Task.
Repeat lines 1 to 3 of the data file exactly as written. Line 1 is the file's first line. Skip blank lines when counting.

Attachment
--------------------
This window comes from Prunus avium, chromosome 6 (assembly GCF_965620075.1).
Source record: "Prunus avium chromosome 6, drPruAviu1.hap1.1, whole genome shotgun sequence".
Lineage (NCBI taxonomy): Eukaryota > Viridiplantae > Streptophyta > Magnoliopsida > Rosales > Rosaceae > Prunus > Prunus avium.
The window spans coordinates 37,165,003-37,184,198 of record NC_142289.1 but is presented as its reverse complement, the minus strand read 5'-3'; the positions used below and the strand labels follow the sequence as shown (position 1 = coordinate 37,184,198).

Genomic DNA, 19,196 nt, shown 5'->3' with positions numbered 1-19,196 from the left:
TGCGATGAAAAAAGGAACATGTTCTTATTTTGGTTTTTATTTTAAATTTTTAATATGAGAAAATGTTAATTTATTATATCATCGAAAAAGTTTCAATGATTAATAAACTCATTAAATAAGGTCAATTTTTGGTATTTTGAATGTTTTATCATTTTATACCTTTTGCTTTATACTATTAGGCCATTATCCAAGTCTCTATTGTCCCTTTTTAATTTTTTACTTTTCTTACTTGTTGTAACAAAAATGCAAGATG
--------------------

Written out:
This window comes from Prunus avium, chromosome 6 (assembly GCF_965620075.1).
Source record: "Prunus avium chromosome 6, drPruAviu1.hap1.1, whole genome shotgun sequence".
Lineage (NCBI taxonomy): Eukaryota > Viridiplantae > Streptophyta > Magnoliopsida > Rosales > Rosaceae > Prunus > Prunus avium.